Writer’s Challenge

Writer’s Challenge

As mentioned in my last blog, I’ve recently finished a MA in Development Studies, so anybody would be forgiven for thinking that I’m now intending to be at a loose end for the next couple of months.

Unfortunately, I managed to select the same masters program as somebody who was competitive as I was, and I’ve signed up for something which we’ve been calling the ‘writers challenge’.

Essentially the idea is that you commit to write a set amount of words each day. Such as 250 word, 500 words of 1000 words (depending on what you think is a stretch).

You can write whatever you like, and unless you happen to reside in an authoritarian state with a dictator who was once an English teacher, there is nobody likely to be forcing you to do it.

For me, and my good friend Blair, we’ve chosen to do 1000 words a day for the next month, which from what I can see suggests we’ll finish up on the 17th of July.

Luckily for anybody who has subscribed to either of our blogs, we won’t be posting everything we write on our blogs, both for the benefit of our subscribers, and as we are intending on developing some pieces which will be for later publication.

In any case, the intention will be for us to both have a lot more posting happening as we regularly churn out content.

Of course our intention is not to subject you all to crap.


The point

So for everyone who’s reading this and thinking ‘That’s stupid Giles, I’m going to punch you in the chops as soon as I see you next’. Calm down.

Firstly, you’ve got to do something about those violent ticks now that you’re on parole.

Secondly, there are a couple of good reasons for doing this.


Aim 1: Getting it on the page

One of the first major pieces of writing I did was my honours thesis, which was essentially 12,000 words of original research.

My problem was that I had a nasty habit of stressing over each paragraph.

Essentially I was trying to ensure that it was perfect before it even hit the page.

One consequence of this was a lot of sitting around in front of a computer screen and not a lot of writing.

The other consequence of this was that I managed to get alarmingly behind on my thesis.

Luckily, I managed to kick into gear and eventually smash the thing out.

Eventually I got it out, but unfortunately, as time was short it wasn’t to as high a standard as I was capable of, all because I had hesitated when putting words on a page.

Since then, I’ve on the whole got over this issue having written a lot since then.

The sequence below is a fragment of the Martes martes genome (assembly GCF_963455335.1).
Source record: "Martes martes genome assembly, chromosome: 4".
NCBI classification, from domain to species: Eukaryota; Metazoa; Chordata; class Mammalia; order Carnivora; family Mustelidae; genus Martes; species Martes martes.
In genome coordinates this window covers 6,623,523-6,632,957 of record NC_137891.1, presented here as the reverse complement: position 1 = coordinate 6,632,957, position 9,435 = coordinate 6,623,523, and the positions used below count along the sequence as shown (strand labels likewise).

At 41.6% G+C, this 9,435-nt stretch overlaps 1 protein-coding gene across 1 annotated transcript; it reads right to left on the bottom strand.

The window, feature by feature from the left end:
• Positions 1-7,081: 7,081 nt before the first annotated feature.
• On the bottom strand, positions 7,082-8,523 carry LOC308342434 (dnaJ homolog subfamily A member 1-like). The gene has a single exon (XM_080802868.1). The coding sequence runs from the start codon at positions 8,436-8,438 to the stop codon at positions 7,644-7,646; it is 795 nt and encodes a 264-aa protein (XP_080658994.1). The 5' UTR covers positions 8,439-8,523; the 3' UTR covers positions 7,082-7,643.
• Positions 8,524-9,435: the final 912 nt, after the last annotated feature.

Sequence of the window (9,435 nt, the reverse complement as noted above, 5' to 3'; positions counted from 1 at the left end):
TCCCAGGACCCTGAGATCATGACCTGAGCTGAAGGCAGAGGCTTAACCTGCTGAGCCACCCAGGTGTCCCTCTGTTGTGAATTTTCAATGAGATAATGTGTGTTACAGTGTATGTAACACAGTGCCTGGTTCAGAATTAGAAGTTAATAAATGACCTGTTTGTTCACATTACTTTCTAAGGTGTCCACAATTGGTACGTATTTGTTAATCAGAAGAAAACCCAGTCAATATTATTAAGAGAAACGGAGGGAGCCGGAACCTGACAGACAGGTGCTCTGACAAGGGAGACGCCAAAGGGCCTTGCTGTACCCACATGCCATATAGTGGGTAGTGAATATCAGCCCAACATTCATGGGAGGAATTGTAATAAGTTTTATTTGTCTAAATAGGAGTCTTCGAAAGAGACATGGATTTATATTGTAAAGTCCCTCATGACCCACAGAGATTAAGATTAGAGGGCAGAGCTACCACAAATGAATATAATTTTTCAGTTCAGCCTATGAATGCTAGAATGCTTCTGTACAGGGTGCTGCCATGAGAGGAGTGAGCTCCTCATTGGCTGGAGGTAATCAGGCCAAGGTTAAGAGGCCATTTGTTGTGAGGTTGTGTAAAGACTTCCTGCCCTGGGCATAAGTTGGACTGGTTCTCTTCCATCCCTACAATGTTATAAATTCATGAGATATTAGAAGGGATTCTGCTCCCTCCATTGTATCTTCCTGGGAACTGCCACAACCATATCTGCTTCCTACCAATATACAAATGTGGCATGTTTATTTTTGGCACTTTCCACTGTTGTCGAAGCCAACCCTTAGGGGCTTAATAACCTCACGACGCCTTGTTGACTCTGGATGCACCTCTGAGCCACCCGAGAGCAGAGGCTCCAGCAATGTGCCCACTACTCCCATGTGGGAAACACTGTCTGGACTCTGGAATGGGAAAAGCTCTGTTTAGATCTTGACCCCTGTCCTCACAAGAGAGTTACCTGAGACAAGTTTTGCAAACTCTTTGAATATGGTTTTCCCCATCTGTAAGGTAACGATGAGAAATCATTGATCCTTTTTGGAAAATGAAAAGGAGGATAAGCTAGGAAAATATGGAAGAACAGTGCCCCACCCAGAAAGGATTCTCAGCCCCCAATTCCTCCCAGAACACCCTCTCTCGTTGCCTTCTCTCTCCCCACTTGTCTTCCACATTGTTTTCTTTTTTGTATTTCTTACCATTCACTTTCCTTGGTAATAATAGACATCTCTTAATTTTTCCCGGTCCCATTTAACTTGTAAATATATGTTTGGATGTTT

The lesson I learnt which helped this is that when you first start writing. It doesn’t matter if its crap.

Just write something.

This is the first reason I’m doing this. To cement the lesson that being able to write something is much better than nothing.


Aim 2: Hone my creative bicep

Now anyone reading this can probably tell straight away that I don’t go to the gym based on that section title.

But I guess in some way that title says it all.

I would like to have more practice coming up with new ideas on the fly.

In the words of Macklemore

“The greats weren’t great because at birth they could paint, the greats were great because they paint a lot”.

Obviously, this might not be the best quote in the world, but it’s what came to mind first (see Aim 1) and it pretty much sums up the second aim.

Creativity takes practice.


Aim 3: Become a better writer

This is kind of an obvious one isn’t it? I mean, I’m not writing for the purposes of getting better at swiping stationary from the office am I?

Well, this is both related to Aim 1 and 2, but is also about the structure of my writing.

One thing I’ve consistently found is that my ‘stream of consciousness’ style of writing (at least when I’m sober) is of a much higher standard (and is more ‘me’) than when I over think it.

This is one of the reasons I like writing about travel, as it’s very easy to recount an adventure and write naturally about it.

So this is the third aim of the challenge. To become a better and more natural writer.


Aim 4: Get over the word count thing

Obviously having just finished university you’d wonder why I would bother with this one. I mean, when do you still get requested word counts from people?

Well, believe it or not, I have had a surprising number of times where people have requested that a document I produce is of a specific size.

Obviously, this is ridiculous. If you can say something in two sentences, you should not stretch it out for four.

Unless you’re doing the writers challenge… *cough*

But, I’m not kidding you, I have had managers tell me they would like a document of ‘X size’.

Unfortunately, when I’ve been told this in the past I have had no idea about how to pursue such a goal organically.

I mean, as an econometrician (a data and maths guy) I don’t like to communicate with the rest of humanity unless it’s absolutely necessary.

It’s also in my opinion a waste of time and dishonestly aimed at making documents look more well-thought out than they actually are.

No reader wants to laboriously wade through your stream of consciousness articles.

Despite this, it’s a real request I get sometimes and I definitely can stand to get better at being able to write for the sake of writing.

So that’s the fourth aim.

Get over arbitrary word counts.



So that’s it guys, a pretty substantially padded out blog on why I’m writing more to try and become a better writer.

Obviously if you’ve managed to read this far I’ve done something right…

or maybe you’ve done something wrong to be choosing to read my blog as opposed to doing something more fulfilling?

For those of you who are interested in seeing my partner in literary crime’s blog (who is a much better writer than I) I’d suggest you head over here:


If you’re interested in reading more about the idea behind the writers challenge, I’d suggest you go here:




I'm an economist, data geek and public speaker.

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